It is becoming increasingly clear the massive “stimulus” bill rushed through Congress and signed by the president was neither intended nor designed to be an economic stimulus bill in the classic Keynesian sense.
Under Keynesian theory (which is shaky, but leave that aside for the moment), the important thing for the government to do in a downturn is to inject as much money into as many parts of the economy as possible, as quickly as possible.
The quickest way is through tax cuts or suspending the Social Security and Medicare taxes for at least a year, giving people more money in their pockets right away.
Another way to do stimulus, as analyst Robert Rector reminded, would have been to give everybody who received an Earned Income Tax Credit payment last year another payment of similar size immediately.
“You could have injected $50 billion into the economy in 14 days, and done it through putting money into the hands of low-income people,” Rector said.
The bill did expand the EITC and create several other “tax credits” for people who didn’t have enough income to pay taxes. But it won’t put that money into the economy until April 2010. Some quick stimulus!
One particularly egregious aspect of the bill is it essentially overturned one of the signal policy achievements of the 1990s, the welfare reform bill signed by former President Clinton in 1996. That reform not only reduced the Aid to Families with Dependent Children caseload by two-thirds, it reduced the poverty rate, especially for minority children, and put millions of formerly dependent people to work and on the road to independence.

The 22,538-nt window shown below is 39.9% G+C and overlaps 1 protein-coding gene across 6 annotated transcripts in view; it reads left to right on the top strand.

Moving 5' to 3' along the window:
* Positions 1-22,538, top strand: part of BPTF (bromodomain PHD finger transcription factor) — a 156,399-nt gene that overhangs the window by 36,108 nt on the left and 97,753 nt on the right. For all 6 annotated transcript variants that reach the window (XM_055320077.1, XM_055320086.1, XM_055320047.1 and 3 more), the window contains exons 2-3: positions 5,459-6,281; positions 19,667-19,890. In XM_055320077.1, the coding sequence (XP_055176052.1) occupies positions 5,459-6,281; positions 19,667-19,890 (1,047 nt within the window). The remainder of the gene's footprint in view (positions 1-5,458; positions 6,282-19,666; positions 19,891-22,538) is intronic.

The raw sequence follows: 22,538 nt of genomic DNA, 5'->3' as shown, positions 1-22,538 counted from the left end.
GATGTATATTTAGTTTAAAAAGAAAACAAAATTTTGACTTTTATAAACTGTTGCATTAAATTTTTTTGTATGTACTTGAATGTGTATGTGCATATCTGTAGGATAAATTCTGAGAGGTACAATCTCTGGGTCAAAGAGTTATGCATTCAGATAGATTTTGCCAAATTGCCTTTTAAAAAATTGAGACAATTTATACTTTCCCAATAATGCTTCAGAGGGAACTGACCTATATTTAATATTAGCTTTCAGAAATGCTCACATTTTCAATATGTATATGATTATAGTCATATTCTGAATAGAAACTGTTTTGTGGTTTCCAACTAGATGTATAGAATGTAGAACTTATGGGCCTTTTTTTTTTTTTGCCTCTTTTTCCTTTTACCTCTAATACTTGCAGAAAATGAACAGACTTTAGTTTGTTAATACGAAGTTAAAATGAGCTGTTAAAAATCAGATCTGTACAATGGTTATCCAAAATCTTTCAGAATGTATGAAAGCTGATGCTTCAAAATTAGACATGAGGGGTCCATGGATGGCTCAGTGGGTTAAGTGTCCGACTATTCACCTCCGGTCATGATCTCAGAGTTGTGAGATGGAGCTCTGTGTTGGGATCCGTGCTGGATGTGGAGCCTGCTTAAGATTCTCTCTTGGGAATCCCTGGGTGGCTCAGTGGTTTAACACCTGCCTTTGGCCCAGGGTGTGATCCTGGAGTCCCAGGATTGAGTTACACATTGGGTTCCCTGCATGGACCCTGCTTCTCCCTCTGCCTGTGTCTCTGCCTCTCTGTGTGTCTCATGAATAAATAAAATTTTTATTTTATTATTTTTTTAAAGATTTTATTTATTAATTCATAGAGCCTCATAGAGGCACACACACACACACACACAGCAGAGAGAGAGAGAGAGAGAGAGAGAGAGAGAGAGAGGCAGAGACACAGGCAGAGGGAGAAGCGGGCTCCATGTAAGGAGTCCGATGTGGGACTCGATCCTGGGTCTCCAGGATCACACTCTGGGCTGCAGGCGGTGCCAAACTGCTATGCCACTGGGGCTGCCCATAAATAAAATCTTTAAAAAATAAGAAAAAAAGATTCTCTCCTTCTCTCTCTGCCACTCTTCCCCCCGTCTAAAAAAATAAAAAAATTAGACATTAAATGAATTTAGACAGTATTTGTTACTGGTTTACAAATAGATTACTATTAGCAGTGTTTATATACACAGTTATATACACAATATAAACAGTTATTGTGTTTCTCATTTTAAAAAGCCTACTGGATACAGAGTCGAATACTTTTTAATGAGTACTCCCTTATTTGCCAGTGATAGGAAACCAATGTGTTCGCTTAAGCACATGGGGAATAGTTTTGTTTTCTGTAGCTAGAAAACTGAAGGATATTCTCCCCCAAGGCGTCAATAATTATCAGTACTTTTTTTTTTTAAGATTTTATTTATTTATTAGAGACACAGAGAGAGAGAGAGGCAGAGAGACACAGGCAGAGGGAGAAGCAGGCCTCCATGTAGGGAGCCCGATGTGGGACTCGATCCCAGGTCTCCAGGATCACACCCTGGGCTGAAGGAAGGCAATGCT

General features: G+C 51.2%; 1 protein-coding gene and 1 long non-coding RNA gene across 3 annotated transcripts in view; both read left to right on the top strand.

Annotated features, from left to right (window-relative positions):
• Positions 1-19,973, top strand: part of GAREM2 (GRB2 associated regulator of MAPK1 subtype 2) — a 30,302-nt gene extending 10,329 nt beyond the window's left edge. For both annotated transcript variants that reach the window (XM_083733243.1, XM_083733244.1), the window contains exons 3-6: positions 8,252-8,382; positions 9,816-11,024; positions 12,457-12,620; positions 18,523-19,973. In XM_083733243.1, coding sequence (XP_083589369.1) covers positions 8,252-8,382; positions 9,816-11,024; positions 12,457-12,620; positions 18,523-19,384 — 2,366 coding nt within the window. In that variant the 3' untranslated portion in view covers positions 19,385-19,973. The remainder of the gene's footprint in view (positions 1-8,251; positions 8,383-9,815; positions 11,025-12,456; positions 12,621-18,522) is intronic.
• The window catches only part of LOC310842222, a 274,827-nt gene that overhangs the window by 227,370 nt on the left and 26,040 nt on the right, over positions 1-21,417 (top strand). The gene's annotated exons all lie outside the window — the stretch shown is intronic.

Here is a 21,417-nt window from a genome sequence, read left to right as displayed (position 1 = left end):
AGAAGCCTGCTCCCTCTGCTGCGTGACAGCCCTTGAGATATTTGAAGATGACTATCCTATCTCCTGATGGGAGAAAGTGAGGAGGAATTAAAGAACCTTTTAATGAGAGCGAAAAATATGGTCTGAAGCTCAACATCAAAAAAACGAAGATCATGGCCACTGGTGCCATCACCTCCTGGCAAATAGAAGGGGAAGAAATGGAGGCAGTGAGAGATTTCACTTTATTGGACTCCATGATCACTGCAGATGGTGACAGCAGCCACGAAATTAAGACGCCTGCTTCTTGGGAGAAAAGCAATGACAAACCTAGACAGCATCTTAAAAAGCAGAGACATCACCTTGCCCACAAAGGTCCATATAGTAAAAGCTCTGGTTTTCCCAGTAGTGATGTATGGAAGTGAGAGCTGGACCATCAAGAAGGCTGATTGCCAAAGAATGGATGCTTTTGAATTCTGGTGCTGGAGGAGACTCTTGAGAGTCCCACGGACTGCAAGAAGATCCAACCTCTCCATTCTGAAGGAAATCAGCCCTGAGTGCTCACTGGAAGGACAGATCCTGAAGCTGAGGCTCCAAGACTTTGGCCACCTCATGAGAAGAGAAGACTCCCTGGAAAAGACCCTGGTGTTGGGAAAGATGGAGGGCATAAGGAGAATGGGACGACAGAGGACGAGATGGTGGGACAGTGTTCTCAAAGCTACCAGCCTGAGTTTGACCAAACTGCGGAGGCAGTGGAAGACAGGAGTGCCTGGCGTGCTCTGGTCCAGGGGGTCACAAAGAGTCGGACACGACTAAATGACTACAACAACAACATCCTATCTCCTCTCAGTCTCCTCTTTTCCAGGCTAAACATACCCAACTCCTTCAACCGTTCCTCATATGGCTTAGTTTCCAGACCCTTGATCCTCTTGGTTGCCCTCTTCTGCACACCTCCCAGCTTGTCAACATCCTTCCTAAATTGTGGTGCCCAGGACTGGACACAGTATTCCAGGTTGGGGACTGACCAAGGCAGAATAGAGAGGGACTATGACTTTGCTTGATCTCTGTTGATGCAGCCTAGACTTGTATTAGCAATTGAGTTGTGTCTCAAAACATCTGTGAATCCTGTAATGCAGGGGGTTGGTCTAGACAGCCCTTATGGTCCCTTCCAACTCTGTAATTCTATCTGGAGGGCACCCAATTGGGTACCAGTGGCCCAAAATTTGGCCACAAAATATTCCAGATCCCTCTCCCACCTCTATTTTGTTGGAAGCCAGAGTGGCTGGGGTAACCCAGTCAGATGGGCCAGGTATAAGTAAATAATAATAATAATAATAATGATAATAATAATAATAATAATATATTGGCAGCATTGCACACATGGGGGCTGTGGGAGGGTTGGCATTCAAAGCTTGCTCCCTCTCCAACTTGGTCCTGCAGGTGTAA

The 1996 reform gave each state a block grant, calculated on the basis of population and other factors, giving states an incentive to target money at those who truly needed it and the flexibility to spend the money effectively. It worked.
The new “stimulus” bill, however, provides $4 billion to be spent by paying 80 percent of the cost of each new recipient. So for every $1 a state spends on a new welfare “client,” a state gets $4 in “free” money from the feds. The incentive, then, is to add as many people as possible to the welfare rolls.
It is difficult to interpret the decision to change the funding formula and eliminate the Clinton-era welfare reform measure as anything other than a deliberate attempt to increase the number of people dependent on government welfare payments.
The bill also contains a half dozen new entitlements or expansions of existing programs. The cost is variously estimated (people are still scanning the 1,400-page bill that no member of Congress could possibly have read for more surprises) at between $220 billion and $250 billion a year in ongoing additional welfare spending.
If these radical increases in the welfare state had been proposed through ordinary congressional procedures — subcommittee hearings, witnesses from all sides, committee hearings, proposed amendments, a modicum of publicity — it is unlikely they would have stood a chance of passing. But the bill was assembled in secret and passed in haste encouraged by presidential inducement of panic, without even a pretense of due deliberation. So much for transparency.